Roger Walsh, Ph D, MD, did a comprehensive review of research, spanning the last few decades, and concluded that “Lifestyle changes can offer significant therapeutic advantages for patients, therapists, and societies, yet are insufficiently appreciated, taught or utilized,……….in the 21st century, therapeutic lifestyles may need to be a central focus of mental, medical and public health.”

The best part of these recommendations is that they are inexpensive, are known to treat multiple physical and emotional pathologies and preserve and optimize social, psychological and cognitive well-being (Walsh, 2011). The simplicity of these recommendations is contrasted by how difficult these are to implement in our lives. The tendency to use pills and rely on external sources of gratification is universal, specially, since we continue to be bombarded by commercials highlighting the values of these magical remedies. Unfortunately often medical and mental health professionals, also subject to the same socio-cultural influences of this fast paced and consumer driven society, underestimate and underutilize the following lifestyle treatments:

Exercise not only helps people feel better by reducing anxiety and depression. It can help children do better in school, improve cognitive performance in adults, reduce age-related memory loss in the elderly, and increase new neuron formation in the brain.

  • Diets rich in vegetables, fruits and fish may help school performance in children, maintain cognitive functions in adults, as well as reduce symptoms in affective and schizophrenic disorders.
  • Spending time in nature can promote cognitive functions and overall well-being.
  • Good relationships can reduce health risks ranging from the common cold to strokes as well as multiple mental illnesses, and can enhance psychological well-being dramatically.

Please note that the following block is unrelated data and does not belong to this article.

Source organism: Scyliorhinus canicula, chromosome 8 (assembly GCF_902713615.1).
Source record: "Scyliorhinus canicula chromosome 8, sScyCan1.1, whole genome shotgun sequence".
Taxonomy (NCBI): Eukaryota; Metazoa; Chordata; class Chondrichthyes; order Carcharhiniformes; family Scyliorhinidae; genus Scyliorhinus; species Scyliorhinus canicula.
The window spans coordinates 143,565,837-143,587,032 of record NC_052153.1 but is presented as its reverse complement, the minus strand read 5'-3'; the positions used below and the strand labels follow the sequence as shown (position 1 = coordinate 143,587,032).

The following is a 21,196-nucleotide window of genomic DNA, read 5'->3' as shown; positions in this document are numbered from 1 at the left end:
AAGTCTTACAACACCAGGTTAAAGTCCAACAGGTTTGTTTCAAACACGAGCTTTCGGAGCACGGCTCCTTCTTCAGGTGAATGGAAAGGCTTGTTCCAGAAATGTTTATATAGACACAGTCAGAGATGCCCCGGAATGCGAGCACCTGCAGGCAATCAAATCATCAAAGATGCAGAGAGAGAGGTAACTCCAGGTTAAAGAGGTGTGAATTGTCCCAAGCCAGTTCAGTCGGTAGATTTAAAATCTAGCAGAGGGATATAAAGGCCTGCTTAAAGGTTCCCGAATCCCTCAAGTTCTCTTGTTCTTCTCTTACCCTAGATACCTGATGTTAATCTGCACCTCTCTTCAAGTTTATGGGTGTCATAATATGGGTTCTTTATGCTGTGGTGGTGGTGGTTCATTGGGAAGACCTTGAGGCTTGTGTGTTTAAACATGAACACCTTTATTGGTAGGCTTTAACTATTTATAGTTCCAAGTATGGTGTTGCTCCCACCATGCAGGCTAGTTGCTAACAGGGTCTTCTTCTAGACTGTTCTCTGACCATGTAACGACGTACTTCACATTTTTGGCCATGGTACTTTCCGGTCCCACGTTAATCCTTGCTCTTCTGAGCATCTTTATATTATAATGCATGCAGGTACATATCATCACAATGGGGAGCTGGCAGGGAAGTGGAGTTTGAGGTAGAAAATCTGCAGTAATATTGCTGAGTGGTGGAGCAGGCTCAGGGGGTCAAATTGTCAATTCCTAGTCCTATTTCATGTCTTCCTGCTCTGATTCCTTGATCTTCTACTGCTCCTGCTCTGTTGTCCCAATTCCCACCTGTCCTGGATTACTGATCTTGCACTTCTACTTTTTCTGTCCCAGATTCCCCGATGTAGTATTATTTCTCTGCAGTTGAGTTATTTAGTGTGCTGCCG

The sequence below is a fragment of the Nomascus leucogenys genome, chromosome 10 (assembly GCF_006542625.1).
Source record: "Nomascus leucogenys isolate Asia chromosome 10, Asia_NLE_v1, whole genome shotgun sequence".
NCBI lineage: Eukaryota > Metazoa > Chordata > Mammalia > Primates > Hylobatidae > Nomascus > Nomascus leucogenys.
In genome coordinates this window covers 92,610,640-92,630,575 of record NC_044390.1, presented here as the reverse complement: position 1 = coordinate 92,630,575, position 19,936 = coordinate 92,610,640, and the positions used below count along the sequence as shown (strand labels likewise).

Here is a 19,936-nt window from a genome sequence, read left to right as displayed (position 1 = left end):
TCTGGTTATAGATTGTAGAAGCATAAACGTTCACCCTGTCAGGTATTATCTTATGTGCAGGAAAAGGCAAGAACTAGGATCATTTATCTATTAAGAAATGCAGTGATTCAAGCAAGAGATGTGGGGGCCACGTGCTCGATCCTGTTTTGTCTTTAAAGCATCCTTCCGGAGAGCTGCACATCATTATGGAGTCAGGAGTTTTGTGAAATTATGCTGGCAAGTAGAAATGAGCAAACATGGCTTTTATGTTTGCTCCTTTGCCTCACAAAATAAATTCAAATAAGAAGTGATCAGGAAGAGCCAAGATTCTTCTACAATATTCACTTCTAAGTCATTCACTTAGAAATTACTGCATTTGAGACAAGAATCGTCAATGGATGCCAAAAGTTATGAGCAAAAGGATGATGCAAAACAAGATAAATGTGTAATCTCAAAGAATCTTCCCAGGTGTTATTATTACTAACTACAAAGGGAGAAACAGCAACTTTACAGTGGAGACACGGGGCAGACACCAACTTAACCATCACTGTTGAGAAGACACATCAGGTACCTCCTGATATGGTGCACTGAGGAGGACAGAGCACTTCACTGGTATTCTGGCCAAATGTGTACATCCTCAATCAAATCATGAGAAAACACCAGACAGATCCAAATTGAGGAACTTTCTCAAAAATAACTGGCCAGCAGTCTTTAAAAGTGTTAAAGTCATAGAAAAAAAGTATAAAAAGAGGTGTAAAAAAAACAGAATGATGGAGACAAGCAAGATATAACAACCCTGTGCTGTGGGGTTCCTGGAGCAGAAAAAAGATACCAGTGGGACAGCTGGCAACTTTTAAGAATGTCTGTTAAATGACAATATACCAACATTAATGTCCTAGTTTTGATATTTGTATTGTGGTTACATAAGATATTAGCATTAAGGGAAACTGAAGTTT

• Recreation and fun can reduce defensiveness and foster social skills.
  • Relaxation and stress management can treat a variety of anxiety, insomnia, and panic disorders.
  • Meditation has many benefits. It can improve empathy, sensitivity and emotional stability, reduce stress and burnout, and enhance cognitive function and even brain size.
  • Religious and spiritual involvement that focuses on love and forgiveness can reduce anxiety, depression and substance abuse, and foster well-being.
  • Contribution and service, or altruism, can enhance joy and generosity by producing a “helper’s high.” Altruism also benefits both physical and mental health, and perhaps even extends lifespan. A major exception the paper notes is “caretaker burnout experienced by overwhelmed family members caring for a demented spouse or parent.”

Aiming to implement all these changes can be overwhelming and time consuming. Perhaps tackling one change per week can be more realistic. However, inviting friends and family to join you in making these changes can address a few of the therapeutic lifestyle changes, ex, improving relationships and taking care of others.

Inspired by: Walsh(2011) Lifestyle and mental health. American Psychologist, 66(7), 579-592.

Web link to summary of the article: http://www.apa.org/news/press/releases/2011/02/beyond-tlc.aspx

Importance Of Play In Our Lives

Games and play have been a part of all cultures. Besides being a source of amusement and joy for young and old, they seem to have a significant role in socialization of young people and a means of social interaction for people of all ages. This was clearly evident during the recent frenzy of the World Cup. All boundaries of race, religion, class, caste and even political ideologies, were set aside to a common goal. Psychologists, educators and sociologists have long known that play is an essential way for children, and adults, to learn about themselves, their world, and the concept of rules in life. The use of play makes learning easier, transforms relationships, and creates a climate of mutuality.

Lullabies, nursery rhymes, peek-a-boo, bouncing on the knee, etc., make way for more imaginative and interactive play as a baby grows. Development of language, recognition of faces and facial expressions, and social skills are naturally developed through these activities. As the baby grows, the increasing cognitive and physical development allows for more complicated games that incorporate more complex rules and physical activity, from using gross motor skills to fine motor activities.